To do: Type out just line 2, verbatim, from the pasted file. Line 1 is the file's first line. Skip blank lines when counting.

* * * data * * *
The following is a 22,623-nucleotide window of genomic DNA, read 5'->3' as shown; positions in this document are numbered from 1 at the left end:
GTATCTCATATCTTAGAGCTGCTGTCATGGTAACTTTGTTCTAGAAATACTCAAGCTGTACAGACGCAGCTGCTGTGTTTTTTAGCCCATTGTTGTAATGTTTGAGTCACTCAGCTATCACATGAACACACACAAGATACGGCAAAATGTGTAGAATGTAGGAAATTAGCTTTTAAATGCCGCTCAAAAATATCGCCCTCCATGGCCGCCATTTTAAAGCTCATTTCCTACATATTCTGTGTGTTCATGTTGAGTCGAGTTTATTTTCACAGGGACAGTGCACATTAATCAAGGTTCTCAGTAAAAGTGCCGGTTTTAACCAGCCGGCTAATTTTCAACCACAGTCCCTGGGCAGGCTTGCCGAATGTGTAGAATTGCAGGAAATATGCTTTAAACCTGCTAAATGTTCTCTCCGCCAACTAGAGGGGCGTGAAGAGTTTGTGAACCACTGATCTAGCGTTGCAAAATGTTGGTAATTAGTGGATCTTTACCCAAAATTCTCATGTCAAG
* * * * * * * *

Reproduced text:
GTATCTCATATCTTAGAGCTGCTGTCATGGTAACTTTGTTCTAGAAATACTCAAGCTGTACAGACGCAGCTGCTGTGTTTTTTAGCCCATTGTTGTAATGTTTGAGTCACTCAGCTATCACATGAACACACACAAGATACGGCAAAATGTGTAGAATGTAGGAAATTAGCTTTTAAATGCCGCTCAAAAATATCGCCCTCCATGGCCGCCATTTTAAAGCTCATTTCCTACATATTCTGTGTGTTCATGTTGAGTCGAGTTTATTTTCACAGGGACAGTGCACATTAATCAAGGTTCTCAGTAAAAGTGCCGGTTTTAACCAGCCGGCTAATTTTCAACCACAGTCCCTGGGCAGGCTTGCCGAATGTGTAGAATTGCAGGAAATATGCTTTAAACCTGCTAAATGTTCTCTCCGCCAACTAGAGGGGCGTGAAGAGTTTGTGAACCACTGATCTAGCGTTGCAAAATGTTGGTAATTAGTGGATCTTTACCCAAAATTCTCATGTCAAG